Is This the Lavery?
Posted by Ken on April 29, 1998 at 12:47:34:
In response to There's a book....., written by Caroline on April 29, 1998 at 10:14:16
] I've seen a book called "Life in Nelson's Navy" which has quite a big chunk about women on ships, and when I flipped through it, it seemed to me that though women were not usually allowed on voyage, it was a different case when the ship was in port. In fact women,(and I don't mean wives, necessarily) were positively encouraged to stay on board.
Yes and no. It was a concession to practicality, and an attempt to curb desertions. The rule was still wives only, but a simple attestation that a woman was actually the sailor's wife sufficed. So that let almost anyone on board.
] The owner of the book is at present overseas and uncontactable for at least the next two months. Does anyone else have it, or have access to it? I'd really like to know more abou this.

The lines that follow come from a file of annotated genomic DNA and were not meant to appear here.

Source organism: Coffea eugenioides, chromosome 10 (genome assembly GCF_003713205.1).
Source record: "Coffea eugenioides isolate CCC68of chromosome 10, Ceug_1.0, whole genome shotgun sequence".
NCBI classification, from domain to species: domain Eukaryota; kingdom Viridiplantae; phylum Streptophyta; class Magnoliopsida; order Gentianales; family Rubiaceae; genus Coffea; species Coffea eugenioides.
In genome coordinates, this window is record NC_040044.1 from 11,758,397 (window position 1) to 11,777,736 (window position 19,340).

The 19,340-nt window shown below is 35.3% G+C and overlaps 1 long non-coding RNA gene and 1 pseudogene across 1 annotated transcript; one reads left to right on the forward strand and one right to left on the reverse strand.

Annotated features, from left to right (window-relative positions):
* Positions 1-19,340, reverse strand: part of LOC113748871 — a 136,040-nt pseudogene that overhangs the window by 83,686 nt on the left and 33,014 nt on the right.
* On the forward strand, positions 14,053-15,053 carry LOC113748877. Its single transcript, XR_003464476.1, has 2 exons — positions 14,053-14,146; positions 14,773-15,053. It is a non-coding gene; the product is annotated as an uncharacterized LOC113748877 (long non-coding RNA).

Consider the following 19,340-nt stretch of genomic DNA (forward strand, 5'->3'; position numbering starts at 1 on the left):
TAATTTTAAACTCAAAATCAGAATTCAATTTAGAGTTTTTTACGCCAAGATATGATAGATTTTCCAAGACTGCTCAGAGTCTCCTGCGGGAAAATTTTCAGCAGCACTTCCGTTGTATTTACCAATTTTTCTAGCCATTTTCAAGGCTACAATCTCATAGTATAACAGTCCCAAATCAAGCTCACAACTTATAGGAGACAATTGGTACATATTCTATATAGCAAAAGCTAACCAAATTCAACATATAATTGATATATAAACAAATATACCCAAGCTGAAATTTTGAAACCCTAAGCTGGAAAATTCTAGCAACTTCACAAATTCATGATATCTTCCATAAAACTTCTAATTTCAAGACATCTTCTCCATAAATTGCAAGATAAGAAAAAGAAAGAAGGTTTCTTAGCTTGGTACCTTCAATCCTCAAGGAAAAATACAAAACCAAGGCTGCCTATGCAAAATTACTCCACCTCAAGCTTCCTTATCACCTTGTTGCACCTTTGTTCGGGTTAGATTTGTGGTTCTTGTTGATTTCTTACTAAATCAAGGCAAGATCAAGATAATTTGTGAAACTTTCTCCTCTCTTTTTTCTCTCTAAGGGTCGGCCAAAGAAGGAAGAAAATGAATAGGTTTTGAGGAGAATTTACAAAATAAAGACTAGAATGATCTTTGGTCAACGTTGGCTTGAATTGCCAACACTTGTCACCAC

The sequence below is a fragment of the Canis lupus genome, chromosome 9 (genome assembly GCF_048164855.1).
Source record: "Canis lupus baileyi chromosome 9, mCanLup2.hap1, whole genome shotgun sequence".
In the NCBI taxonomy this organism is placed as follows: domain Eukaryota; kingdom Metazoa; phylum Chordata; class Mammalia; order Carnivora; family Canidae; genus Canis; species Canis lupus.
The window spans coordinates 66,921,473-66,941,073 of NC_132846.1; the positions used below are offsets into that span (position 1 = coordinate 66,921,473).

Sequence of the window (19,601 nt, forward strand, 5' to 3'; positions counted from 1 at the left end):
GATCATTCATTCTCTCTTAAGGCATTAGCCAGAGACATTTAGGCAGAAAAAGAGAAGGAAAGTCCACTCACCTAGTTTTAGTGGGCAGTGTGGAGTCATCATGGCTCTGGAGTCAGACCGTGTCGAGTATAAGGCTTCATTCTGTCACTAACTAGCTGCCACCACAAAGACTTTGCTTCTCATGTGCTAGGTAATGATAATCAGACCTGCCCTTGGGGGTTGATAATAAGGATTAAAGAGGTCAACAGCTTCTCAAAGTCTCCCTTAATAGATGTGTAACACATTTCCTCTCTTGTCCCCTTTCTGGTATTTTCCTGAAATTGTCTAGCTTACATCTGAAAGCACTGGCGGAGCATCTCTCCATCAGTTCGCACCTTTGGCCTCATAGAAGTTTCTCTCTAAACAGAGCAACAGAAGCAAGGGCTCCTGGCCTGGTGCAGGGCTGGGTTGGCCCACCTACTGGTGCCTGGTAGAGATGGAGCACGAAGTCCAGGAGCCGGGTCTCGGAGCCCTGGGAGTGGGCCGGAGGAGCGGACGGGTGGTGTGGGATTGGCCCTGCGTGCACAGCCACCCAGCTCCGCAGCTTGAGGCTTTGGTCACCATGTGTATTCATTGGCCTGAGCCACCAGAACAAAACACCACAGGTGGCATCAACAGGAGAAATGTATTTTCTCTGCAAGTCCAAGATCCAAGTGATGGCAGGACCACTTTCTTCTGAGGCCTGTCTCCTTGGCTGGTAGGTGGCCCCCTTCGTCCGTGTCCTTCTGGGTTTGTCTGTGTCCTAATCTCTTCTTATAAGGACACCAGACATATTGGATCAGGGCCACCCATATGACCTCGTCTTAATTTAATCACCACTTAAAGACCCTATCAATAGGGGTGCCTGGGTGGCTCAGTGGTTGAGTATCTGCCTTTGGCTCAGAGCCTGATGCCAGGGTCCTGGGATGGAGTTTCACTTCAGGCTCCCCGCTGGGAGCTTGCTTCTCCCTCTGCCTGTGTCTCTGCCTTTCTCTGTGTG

If it's the Lavery book, I can find it in Barnes & Noble. That store is quite my favorite library (-; I was there last night & picked up a remaindered small volume on British frigates during the Wars. More an account of notable frigate actions rather than a detailed look at life on board, but there were a few nuggets of information.
- Sea Fever Caroline 12:00:27 5/07/98 (0)
- That attestation led to the expression, "Wife in Every Port" *nfm Captain Everett 22:50:42 4/30/98 (0)
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